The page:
I'm reading "Decibel: Isolation and Sharing in Disaggregated Rack-Scale Storage" (PDF). On page 6, the author illustrates the concept of "Extended Logical Block"), which is similar to "Data Integrity Field" provided by SCSI devices.
I directly quote the text here:
Several enterprise SCMs support storing per-block metadata alongside data blocks and updating the metadata atomically with writes to the data. The block and metadata regions together are called extended logical blocks (shown in Figure 5). Block metadata corresponds to the Data Integrity Field (DIF) provided by SCSI devices and is intended for use by the storage system. Decibel utilizes this region to store a CRC32-checksum of every block.
Block checksums are self-referential integrity checks that protect against data corruption, but offer no guarantees about metadata integrity, as V2P entries pointing to stale or incorrect data blocks are not detected. Metadata integrity can be ensured either by storing checksums with the metadata or by storing back-pointers alongside the data. To avoid updating the mappings on every write, Decibel stores back-pointers in the metadata region of a block. As the data, checksum, and backpointer are updated atomically, Decibel overwrites blocks in-place and still remains crash consistent.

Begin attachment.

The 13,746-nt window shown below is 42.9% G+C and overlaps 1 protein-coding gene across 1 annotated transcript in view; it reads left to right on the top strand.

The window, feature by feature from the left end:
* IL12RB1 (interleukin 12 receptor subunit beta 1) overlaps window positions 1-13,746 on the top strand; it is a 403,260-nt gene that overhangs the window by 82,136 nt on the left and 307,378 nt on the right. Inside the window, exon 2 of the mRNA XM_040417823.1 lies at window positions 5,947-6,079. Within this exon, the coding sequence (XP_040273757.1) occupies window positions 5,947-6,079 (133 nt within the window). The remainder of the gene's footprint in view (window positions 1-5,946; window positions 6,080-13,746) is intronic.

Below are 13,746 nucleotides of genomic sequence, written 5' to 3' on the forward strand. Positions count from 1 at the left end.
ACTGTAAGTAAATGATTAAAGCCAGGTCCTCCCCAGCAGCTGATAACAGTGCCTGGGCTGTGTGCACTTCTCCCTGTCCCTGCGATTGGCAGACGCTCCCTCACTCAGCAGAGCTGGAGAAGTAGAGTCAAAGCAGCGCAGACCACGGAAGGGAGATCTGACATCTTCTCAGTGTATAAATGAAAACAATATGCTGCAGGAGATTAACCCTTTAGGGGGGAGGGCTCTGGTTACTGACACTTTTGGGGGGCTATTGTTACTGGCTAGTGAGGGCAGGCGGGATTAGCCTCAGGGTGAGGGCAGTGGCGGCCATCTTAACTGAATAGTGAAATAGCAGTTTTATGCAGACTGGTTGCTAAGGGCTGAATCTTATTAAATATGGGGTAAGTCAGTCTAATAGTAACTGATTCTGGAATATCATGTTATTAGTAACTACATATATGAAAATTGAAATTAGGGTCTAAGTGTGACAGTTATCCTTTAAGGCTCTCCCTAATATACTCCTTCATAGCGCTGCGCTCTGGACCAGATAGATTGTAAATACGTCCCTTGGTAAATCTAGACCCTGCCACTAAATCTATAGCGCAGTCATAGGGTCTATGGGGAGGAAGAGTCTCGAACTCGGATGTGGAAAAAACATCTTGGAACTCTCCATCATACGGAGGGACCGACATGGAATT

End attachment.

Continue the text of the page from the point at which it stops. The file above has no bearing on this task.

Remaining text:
How is that possible? I mean most flash devices provide 4KB atomic write. Is that metadata field belong to next block?(if yes, how it is atomic?) Is that kind of additional storage provided by device just for metadata (which is atomically updated alongside with data block)? Is it excluded from total device size?